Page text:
Pubcon Austin 2013

Tutorial: Block Bad Bots with .htaccess

In this tutorial, we’ll learn how to block bad bots and spiders from your website. We can save bandwidth and performance for customers, increase security, and prevent scrapers from putting duplicate content around the web.

Quick Start Instructions/Roadmap

For those looking to get started right away (without a lot of chit-chat), here are the steps to blocking bad bots with .htaccess:

  • FTP to your website and find your .htaccess file in your root directory
  • Create a page in your root directory called 403.html, the content of the page doesn’t matter, our is a text file with just the characters “403”
  • Browse to this page on AskApache that has a sample .htaccess snippet complete with bad bots already coded in
  • You can add any bots to the sample .htaccess file as long as you follow the .htaccess syntax rules
  • Test your .htaccess file with a bot spoofing site like

Check Your Server Logs for Bad Bots

Bad Bots Server Log

If you read your website server logs, you’ll see that bots and crawlers regularly visit your site–these visits can ultimately amount to hundreds of visits a day and plenty of bandwidth. The server log pasted above is from TastyPlacement, and the bot identified in red is discoverybot. This bot was nice enough to identify its website for me, but touts itself as the next great search engine, but presently offers nothing except stolen bandwidth. It’s not a bot I want visiting my site. If you check your server logs, you might see bad bots like sitesnagger, reaper, harvest, and others.  Make a note of any suspicious bots you see in your logs.

AskApache’s Bad Bot RewriteRules

AskApache maintains a very brief tutorial but a very comprehensive .htaccess code snippet here. What’ makes that page so great is that the .htaccess snippet already has dozens of bad bots blocked (like reaper, blackwidow, sitesnagger) and you can simply add any new bots you identify.

If we want to block a bot not covered by AskApache’s default text, we just add a line to the “RewriteCond” section, separating each bot with a “|” pipe character. We’ve put “discoverybot” in our file because that’s a visitor we know we don’t want :

RewriteCond %{HTTP_USER_AGENT} ^(verybadbot|discoverybot) [NC,OR]

If you are on the WordPress platform be careful not to disrupt existing entries in your .htaccess file. As always, keep a backup of your .htaccess file, it’s quite easy to break your site with one coding error. Also, it’s probably better to put these rewrite rules at the beginning of your .htaccess file so no pages are served before the bots read the rewrite directives. Here’s a simplified version of the complete .htaccess file:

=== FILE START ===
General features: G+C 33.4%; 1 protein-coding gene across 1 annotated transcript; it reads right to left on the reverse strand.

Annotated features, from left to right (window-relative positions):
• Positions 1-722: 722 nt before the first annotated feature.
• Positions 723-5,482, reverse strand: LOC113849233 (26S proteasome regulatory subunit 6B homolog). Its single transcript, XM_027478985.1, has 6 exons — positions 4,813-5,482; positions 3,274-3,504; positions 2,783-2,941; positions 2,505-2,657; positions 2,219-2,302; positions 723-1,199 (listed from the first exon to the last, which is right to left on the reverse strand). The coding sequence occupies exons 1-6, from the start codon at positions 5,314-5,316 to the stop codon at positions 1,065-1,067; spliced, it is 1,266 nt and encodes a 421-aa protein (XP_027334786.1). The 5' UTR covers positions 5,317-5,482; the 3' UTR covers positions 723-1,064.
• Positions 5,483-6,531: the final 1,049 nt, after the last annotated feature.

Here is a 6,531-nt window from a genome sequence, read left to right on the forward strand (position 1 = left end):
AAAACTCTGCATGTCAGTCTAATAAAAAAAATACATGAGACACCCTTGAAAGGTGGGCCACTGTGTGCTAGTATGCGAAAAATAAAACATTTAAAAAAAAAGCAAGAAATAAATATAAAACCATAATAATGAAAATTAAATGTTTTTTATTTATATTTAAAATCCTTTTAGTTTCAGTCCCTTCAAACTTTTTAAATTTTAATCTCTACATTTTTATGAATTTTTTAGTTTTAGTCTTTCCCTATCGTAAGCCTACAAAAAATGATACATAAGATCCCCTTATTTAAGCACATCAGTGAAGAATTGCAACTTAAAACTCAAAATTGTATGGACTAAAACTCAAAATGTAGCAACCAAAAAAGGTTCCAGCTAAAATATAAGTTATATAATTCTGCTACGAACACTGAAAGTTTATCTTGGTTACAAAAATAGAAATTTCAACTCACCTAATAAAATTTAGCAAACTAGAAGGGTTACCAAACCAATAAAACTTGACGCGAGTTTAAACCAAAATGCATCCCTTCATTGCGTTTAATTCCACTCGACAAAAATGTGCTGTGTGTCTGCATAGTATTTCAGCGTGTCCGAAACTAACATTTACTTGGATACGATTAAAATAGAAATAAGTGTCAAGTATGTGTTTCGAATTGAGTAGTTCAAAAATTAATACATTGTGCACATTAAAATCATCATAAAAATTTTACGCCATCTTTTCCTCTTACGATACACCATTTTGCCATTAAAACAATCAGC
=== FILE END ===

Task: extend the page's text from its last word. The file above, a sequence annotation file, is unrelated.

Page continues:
ErrorDocument 403 /403.html
RewriteEngine On
RewriteBase /
RewriteCond %{HTTP_USER_AGENT} ^(black.?hole|blackwidow|discoverybot) [NC,OR]
RewriteRule . - [F,L]

Here’s a translation of the .htaccess file above:

  • ErrorDocument sets a webpage titled 403.html to serve as our error document when bad bots are encountered; you want to create a page in your root directory called 403.html, the content of the page doesn’t matter, our is a text file with just the characters “403”
  • RewriteEngine and RewriteBase simple mean “ready to enforce rewrite rules, and set the base URL to the website root”
  • RewriteCond directs the server “if you encounter any of these bot names, enforce the RewriteRule that follows”
  • RewriteRule directs all bad bots identified in the text to our ErrorDocument, 403.html

 Testing Our .htaccess File

Once you upload your .htaccess file, you can test it by browsing to your site and pretending to be a bad bad. You do this by going to and spoofing a User Agent, in this case, we spoofed “SiteSnagger”:

If you installed properly, you should be directed to your 403 page, and you have successfully blocked most bad bots.


Now, why don’t we do this with Robots.txt and simply tell bots not to index? Simple: because bots might simply ignore our directive, or they’ll crawl anyway and just not index the content–that’s not a fix. Even with this .htaccess fix, it’ll only block bots that identify themselves. If a bot is spoofing itself as a legitimate User Agent, then this technique won’t work. We’ll post a tutorial soon about how to block traffic based on IP address. But, that said, you’ll block 90% of bad bot traffic with this technique.




2 replies
  1. stuart
    stuart says:

    Hi Michael can you block backlinking bots like Majestic, Ahrefs, Moz etc… from crawling your site by using the .htaccess?

    How can you test the .htaccess to see if this worls correctly?

    • Michael David
      Michael David says:

      I was just looking into this tonite. I want to block “”, but can’t see it in my server logs. I added the text “builtwith” to my htaccess file just in case. Majestic shows up in my server logs and I do believe i can block it. To test it, got to and spoof the user agent. Just enter the name of the user agent and that will spoof it for you.


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